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Family Vermileonidae - Wormlions

Los Angeles wormlion - Vermileo opacus Los Angeles wormlion - Vermileo opacus Sierra wormlion - Vermileo comstocki Sierra wormlion - Vermileo comstocki wormlion - Vermileo opacus wormlion - Vermileo opacus Vermileo image w/ palps indicated by arrows - Vermileo comstocki - male Vermileo comstocki
Kingdom Animalia (Animals)
Phylum Arthropoda (Arthropods)
Subphylum Hexapoda (Hexapods)
Class Insecta (Insects)
Order Diptera (Flies)
No Taxon (Orthorrhapha)
Infraorder Tabanomorpha
Family Vermileonidae (Wormlions)
Synonyms and other taxonomic changes
Formerly considered part of Rhagionidae
Explanation of Names
Vermileoninae Williston 1886 (see footnote here)
Vermileonidae Nagatomi 1977
2 spp. in a single genus in our area(1), ~60 spp. in 12 genera total(2)
Eyes large, hairless, dichoptic, facets equal, frons slightly narrower in male, scape longer than pedicel, flagellum with 3-8 flagellomeres and with apical 1-3 forming a slender apical or subdorsal stylus, face weakly to moderately convex, labium short or 3/4th length of body
Scutum lacking traces of transverse suture, mediotergite of postnotum large, anterior margin of anepimeron bowed, subscutellum absent or very weakly developed, posterior thoracic spiracle never with a scale-like elevation immediately behind it, scutellum small, with a flat bare disc
Legs long and slender, hind femora somewhat enlarged distally, tibial spur formula 1-2-2, first tarsomeres long, empodia pulvilliform (pulvilli and empodia reduced in the Palearctic genus Lampromyia)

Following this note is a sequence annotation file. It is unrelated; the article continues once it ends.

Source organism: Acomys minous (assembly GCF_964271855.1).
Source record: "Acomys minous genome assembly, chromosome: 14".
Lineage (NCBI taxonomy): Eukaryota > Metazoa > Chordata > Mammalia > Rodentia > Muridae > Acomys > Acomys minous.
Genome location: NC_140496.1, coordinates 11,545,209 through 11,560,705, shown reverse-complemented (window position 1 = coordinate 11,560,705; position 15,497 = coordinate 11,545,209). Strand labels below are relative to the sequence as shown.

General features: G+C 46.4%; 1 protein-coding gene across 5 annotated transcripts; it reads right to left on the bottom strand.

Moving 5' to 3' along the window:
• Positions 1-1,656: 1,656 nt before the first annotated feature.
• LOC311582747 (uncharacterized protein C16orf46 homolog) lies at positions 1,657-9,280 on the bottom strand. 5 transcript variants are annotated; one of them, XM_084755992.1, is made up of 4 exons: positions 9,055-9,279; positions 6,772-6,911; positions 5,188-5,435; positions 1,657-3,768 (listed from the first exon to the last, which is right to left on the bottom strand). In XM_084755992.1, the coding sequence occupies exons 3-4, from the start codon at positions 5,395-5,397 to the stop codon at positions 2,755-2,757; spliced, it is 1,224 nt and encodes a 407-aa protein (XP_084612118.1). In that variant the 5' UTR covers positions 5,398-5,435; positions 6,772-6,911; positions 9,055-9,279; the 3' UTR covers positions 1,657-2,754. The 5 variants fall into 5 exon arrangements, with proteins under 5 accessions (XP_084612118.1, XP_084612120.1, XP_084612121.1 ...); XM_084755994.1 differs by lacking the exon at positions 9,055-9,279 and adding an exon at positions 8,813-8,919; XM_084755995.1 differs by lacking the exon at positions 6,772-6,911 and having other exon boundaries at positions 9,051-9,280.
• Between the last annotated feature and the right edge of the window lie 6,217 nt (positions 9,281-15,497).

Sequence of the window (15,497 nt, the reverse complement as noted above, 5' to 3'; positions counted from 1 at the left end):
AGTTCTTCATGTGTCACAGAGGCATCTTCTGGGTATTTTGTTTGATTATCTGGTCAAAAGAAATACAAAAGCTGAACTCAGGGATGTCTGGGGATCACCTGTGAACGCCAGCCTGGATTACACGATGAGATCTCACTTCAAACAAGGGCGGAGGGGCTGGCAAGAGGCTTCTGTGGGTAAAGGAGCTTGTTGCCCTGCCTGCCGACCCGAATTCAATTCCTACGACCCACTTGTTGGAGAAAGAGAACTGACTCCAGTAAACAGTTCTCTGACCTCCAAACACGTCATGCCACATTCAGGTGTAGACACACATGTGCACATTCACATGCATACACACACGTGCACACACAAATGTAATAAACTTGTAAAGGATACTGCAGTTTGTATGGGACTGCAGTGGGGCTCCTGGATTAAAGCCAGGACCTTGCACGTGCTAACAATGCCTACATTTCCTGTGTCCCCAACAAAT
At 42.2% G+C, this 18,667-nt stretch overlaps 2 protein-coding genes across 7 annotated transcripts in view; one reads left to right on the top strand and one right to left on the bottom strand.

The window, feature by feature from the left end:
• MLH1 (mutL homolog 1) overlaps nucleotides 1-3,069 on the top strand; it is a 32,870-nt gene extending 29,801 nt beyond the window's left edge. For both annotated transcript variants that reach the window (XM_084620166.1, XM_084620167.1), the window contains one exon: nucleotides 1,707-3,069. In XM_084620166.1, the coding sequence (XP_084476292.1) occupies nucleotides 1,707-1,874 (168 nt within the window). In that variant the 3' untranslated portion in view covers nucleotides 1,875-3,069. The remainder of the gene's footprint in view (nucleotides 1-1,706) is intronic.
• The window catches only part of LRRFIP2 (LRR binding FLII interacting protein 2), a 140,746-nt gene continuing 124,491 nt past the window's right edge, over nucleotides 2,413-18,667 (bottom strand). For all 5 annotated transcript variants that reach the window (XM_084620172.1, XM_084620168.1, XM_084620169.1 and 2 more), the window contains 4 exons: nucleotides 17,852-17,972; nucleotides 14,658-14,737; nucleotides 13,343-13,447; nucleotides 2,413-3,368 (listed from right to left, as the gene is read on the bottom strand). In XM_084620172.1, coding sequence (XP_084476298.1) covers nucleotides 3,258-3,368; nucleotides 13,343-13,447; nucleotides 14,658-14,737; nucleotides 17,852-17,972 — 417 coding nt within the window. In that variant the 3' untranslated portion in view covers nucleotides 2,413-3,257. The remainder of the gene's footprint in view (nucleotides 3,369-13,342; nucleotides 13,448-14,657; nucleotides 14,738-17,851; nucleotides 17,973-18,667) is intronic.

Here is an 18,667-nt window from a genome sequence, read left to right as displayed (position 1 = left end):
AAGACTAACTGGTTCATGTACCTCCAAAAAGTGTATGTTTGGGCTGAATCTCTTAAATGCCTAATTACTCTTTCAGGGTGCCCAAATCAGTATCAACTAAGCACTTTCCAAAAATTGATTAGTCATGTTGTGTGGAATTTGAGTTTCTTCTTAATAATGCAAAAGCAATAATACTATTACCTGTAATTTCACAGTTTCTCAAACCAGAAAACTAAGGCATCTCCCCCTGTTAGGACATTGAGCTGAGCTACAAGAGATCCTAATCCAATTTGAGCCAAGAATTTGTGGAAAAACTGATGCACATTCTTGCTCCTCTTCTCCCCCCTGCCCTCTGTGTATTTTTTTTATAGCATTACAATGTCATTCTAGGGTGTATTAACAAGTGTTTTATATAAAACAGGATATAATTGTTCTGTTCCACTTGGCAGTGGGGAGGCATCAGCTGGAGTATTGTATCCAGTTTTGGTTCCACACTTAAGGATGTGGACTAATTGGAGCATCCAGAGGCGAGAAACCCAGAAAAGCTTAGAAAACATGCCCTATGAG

C continuing around wing, strong in anal and alular area, branches of R and M diverging to apical wing margin, vein R3 strongly curved anteriorly in some, vein R5 ending beyond wing apex, branches of M joining margin far below apex of wing and without composite ‘diagonal’ vein, cells M3 and cup closed or strongly narrowed at margin, or M3 reduced, CuA2 free and ending at wing margin, anal lobe and alula undeveloped, alular incision absent, calypters small
In our area, sw. US (CO-NM-CA)(1)
Larvae make pitfall traps in dust/sand, similar to those of antlions in appearance and function(1).
Family Vermileonidae is unique among Diptera in having larvae that capture prey by constructing pitfall traps in loose soil (like antlions).
The family Vermileonidae is also interesting in terms its enigmatic place within the evolutionary and systematic context of the suborder Brachycera of Diptera. Traditionally placed as a subfamily of Rhagionidae (beginning in 1886, see footnote in Williston here), the group was given the rank of family by Nagatomi(1977), of uncertain placement (incertae sedis). Male terminalia in Vermileonidae resemble those of Therevidae in the superfamily Asiloidea, while larval mouthparts are similar to those of the superfamily Empidoidea. It has been variously placed as sister to Rhagionidae, or as its own infraorder sister to Xylophagomorpha near the base of Brachycera. It is apparently an old group...with the most recent work suggesting its the most primitive family of the infraorder Tabanomorpha.
Print References
Nagatomi, Akira (1977). Classification of the lower Brachycera (Diptera). Journal of Natural History 11(3):321-335
Nagatomi, A., C. Yang, & D. Yang. (1999). The Chinese species and the world genera of Vermileonidae (Diptera). Tropics, Monograph Series I: 1-154. (Full Text)
Nagatomi, A., T. Saigusa, H. Nagatomi, L. Lyneborg. (1991). The systematic position of the Apsilocephalidae, Rhagionempididae, Protempididae, Hilarimorphidae, Vermileonidae and some genera of Bombyliidae (Insecta, Diptera). Zool. Science 8:593-607. (Full Text)
Ovtshinnikova, O.G. (2000). Male genital musculature of Vermileonidae (Diptera, Brachycera) and systematic position of the family. Entolmologicheskoe Obozrenie 79: 513-52l.
Wheeler W.M. (1930) Demons of the dust. New York: W.W. Norton & Company.
Williston, S. W. (1886). On two new interesting genera of Leptidae. Entomologica Americana 2(6):105-108. (Full Text)
Yeates, D.K. (2002). Relationships of extant lower Brachycera (Diptera): a quantitative synthesis of morphological characters. Zoologica Scripta 31: 105-121 (Full Text...scroll down page)